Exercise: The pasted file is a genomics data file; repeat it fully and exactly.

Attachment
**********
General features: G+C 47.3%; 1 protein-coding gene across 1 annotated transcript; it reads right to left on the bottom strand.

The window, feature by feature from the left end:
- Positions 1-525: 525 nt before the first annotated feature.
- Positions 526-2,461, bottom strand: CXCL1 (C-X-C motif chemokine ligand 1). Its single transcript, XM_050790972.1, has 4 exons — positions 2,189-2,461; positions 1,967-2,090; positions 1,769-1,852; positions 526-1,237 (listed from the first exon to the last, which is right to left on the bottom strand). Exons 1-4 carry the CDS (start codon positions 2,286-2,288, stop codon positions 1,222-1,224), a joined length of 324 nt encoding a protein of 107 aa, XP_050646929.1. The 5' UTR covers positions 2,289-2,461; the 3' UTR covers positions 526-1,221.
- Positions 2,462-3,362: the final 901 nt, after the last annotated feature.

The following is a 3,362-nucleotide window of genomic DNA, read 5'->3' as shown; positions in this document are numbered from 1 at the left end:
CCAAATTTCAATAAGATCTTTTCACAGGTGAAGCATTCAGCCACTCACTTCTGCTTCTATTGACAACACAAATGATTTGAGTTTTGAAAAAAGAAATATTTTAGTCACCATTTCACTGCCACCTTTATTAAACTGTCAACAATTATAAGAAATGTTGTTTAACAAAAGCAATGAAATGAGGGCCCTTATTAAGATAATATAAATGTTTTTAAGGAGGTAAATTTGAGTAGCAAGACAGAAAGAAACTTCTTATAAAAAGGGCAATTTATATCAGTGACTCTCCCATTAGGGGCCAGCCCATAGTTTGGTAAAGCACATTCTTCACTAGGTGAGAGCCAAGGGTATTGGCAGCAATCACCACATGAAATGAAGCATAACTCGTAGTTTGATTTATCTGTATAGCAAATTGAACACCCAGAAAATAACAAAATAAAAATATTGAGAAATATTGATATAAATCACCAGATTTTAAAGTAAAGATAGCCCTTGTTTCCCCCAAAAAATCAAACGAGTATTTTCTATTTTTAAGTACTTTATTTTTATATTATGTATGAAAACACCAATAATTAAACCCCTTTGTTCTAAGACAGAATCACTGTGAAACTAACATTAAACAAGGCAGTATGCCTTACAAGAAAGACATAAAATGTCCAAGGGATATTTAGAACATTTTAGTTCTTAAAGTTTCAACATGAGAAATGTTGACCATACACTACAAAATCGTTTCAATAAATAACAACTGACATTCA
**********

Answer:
General features: G+C 47.3%; 1 protein-coding gene across 1 annotated transcript; it reads right to left on the bottom strand.

The window, feature by feature from the left end:
- Positions 1-525: 525 nt before the first annotated feature.
- Positions 526-2,461, bottom strand: CXCL1 (C-X-C motif chemokine ligand 1). Its single transcript, XM_050790972.1, has 4 exons — positions 2,189-2,461; positions 1,967-2,090; positions 1,769-1,852; positions 526-1,237 (listed from the first exon to the last, which is right to left on the bottom strand). Exons 1-4 carry the CDS (start codon positions 2,286-2,288, stop codon positions 1,222-1,224), a joined length of 324 nt encoding a protein of 107 aa, XP_050646929.1. The 5' UTR covers positions 2,289-2,461; the 3' UTR covers positions 526-1,221.
- Positions 2,462-3,362: the final 901 nt, after the last annotated feature.

The following is a 3,362-nucleotide window of genomic DNA, read 5'->3' as shown; positions in this document are numbered from 1 at the left end:
CCAAATTTCAATAAGATCTTTTCACAGGTGAAGCATTCAGCCACTCACTTCTGCTTCTATTGACAACACAAATGATTTGAGTTTTGAAAAAAGAAATATTTTAGTCACCATTTCACTGCCACCTTTATTAAACTGTCAACAATTATAAGAAATGTTGTTTAACAAAAGCAATGAAATGAGGGCCCTTATTAAGATAATATAAATGTTTTTAAGGAGGTAAATTTGAGTAGCAAGACAGAAAGAAACTTCTTATAAAAAGGGCAATTTATATCAGTGACTCTCCCATTAGGGGCCAGCCCATAGTTTGGTAAAGCACATTCTTCACTAGGTGAGAGCCAAGGGTATTGGCAGCAATCACCACATGAAATGAAGCATAACTCGTAGTTTGATTTATCTGTATAGCAAATTGAACACCCAGAAAATAACAAAATAAAAATATTGAGAAATATTGATATAAATCACCAGATTTTAAAGTAAAGATAGCCCTTGTTTCCCCCAAAAAATCAAACGAGTATTTTCTATTTTTAAGTACTTTATTTTTATATTATGTATGAAAACACCAATAATTAAACCCCTTTGTTCTAAGACAGAATCACTGTGAAACTAACATTAAACAAGGCAGTATGCCTTACAAGAAAGACATAAAATGTCCAAGGGATATTTAGAACATTTTAGTTCTTAAAGTTTCAACATGAGAAATGTTGACCATACACTACAAAATCGTTTCAATAAATAACAACTGACATTCA